Rang De... has a recipe for youth | india | Hindustan Times
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Rang De... has a recipe for youth

The music has its flaws, and is definitely not AR's best, writes Monalisa Sengupta.

india Updated: Jan 28, 2006 19:46 IST

After a spate of period movies, A R Rahman is back to what he is 'supposedly' best at— creating music for the youth.

And Rang De Basanti's music has all the ingredients for a 'young' recipe— a peppy bhangra, a rebel anthem, a coming of age song, and a dash of maternal instinct.

There's also plenty in store for the fans of Rahman-the singer. The music director has lent his voice for almost every other track.

High spirits

The album begins on a spiritual note, with the Gurbani Ik Onkaar. Sung by Harshdeep Kaur this one is a treat for those with an ear for devotional songs or otherwise.

After the sombre opening, the soundtrack literary blasts off with the winner title track, Rang De Basanti. Bhangra king Daler Mehendi is at his boisterous best, as Rahman infuses an infectious rhythm into the song.

The annoying Dingadingading just keeps buzzing in your head after a few hears. Chithra too joins in the party, as the music director gives Bhangra music a whole new lease from its overused pop-rock avatar.

Next comes the rock 'n' rollish Paathshala. Naresh Iyer and Mohamed Aslam croon this obvious but lighthearted rebel anthem, with lyrics that spell out as much. This one's a fun song with a lot of nonsensical lyrics from Prasoon Joshi, while Blaze adds his signature rap to the song's second version.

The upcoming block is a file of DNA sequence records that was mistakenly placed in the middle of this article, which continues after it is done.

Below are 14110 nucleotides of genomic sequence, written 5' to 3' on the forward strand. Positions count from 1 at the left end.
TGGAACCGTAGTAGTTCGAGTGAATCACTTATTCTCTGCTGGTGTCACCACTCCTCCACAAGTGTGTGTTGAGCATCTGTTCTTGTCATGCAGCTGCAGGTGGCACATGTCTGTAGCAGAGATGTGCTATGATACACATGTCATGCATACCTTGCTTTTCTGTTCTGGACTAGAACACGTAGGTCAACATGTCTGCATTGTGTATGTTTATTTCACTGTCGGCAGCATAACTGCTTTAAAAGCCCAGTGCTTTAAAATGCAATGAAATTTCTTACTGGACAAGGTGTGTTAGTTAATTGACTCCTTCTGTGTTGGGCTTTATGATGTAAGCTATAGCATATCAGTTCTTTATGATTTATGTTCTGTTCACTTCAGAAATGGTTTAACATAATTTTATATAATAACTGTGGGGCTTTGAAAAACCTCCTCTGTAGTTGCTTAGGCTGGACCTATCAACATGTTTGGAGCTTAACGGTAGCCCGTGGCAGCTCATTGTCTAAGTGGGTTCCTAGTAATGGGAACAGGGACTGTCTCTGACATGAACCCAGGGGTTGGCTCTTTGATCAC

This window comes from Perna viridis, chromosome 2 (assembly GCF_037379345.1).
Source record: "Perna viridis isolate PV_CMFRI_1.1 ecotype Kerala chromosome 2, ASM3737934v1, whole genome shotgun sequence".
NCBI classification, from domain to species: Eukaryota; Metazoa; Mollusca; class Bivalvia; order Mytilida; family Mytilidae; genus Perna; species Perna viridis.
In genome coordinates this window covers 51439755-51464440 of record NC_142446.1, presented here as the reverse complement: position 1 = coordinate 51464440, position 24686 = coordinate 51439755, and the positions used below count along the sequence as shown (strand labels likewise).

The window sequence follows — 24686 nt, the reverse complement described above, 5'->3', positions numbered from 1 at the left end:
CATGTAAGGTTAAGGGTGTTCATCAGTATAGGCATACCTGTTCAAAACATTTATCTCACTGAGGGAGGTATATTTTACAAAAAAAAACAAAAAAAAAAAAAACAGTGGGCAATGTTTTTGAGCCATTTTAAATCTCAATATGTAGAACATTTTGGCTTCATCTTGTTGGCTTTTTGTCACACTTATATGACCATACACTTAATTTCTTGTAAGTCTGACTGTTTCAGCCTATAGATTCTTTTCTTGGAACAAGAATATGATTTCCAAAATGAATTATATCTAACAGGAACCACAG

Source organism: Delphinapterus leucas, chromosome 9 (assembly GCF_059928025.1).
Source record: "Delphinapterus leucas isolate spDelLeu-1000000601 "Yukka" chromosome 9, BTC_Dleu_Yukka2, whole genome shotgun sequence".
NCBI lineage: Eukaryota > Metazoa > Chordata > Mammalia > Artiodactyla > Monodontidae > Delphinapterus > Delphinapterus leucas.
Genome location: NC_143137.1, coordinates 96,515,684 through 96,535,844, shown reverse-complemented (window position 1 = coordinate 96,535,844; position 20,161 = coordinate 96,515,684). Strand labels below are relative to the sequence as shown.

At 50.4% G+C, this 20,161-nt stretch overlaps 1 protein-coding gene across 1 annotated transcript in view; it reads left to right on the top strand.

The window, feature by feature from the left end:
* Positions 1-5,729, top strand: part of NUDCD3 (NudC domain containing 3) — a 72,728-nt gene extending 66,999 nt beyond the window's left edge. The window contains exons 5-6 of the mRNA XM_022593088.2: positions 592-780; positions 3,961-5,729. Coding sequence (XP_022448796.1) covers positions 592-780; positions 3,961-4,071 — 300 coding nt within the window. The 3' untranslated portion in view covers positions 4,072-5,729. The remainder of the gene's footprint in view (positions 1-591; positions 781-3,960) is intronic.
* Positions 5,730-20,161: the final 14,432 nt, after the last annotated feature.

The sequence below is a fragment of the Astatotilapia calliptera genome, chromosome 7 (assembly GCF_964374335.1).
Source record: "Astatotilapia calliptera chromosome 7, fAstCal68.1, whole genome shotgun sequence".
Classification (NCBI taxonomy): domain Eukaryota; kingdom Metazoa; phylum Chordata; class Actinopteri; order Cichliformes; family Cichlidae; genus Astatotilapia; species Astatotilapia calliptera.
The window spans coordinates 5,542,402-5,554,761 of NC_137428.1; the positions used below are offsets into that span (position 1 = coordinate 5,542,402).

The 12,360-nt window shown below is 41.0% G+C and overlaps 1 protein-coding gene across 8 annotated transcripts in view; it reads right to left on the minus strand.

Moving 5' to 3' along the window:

The coming-of-age number, Rubaru is yet another winner ably delivered by Rahman and Naresh Iyer. The music director's lilting breakout cry of Rubaru, roshni hai is a definite high.

Some lows

Madhushree, of Kabhi neem neem (Yuva) and Hum hain is pal (Kisna) fame, voices Tu bin bataye—a soft romantic ballad. But the song's tempo is too low to hold attention, and even Rahman's crescendo fails to save it. Its simple melody and mellow composition make it a tad too boring, and you may just get tempted to skip it.

Khalbali has Rahman singing in Arabic style, along with Aslam and Nacim. It's a great number for some groovy belly-dancing, but the lyrics, or rather the lack of them disappoints in this six-minute-long track.

Khoon Chala is a controlled yet powerful song with Strings singer Mohit Chauhan voicing some intense lyrics. The next track, Luka Chuppi captures Lata Mangeshkar's maternal instincts well, while the 'disobedient son' Rahman makes up for the 'mother's minor lapses' with his own amazing rendition.

Lalkar is the only misfit in the album. A husky and low- pitched Aamir Khan rendering a poetic sonnet in a music album will appeal only to the actor's die-hard fans.

Will it grow?

As the cliche goes, Rahman's music is like old wine, it just gets better with each h(y)ear. Rang De Basanti is no instant nirvana, but if you're look for musical salvation, keep hitting the rewind button.

The music director's last three period flicks, Kisna, Mangal Pandey and Netaji Subhash Bose: The Forgotten Hero, failed to make much of an impact, primarily because of the movies' poor box office performances.

Rang De Basanti's music has its flaws, and is definitely not the maestro's best. But what Rahman needs most now is a hit film, so that his music is heard. Because only then will it get a chance to grow on you!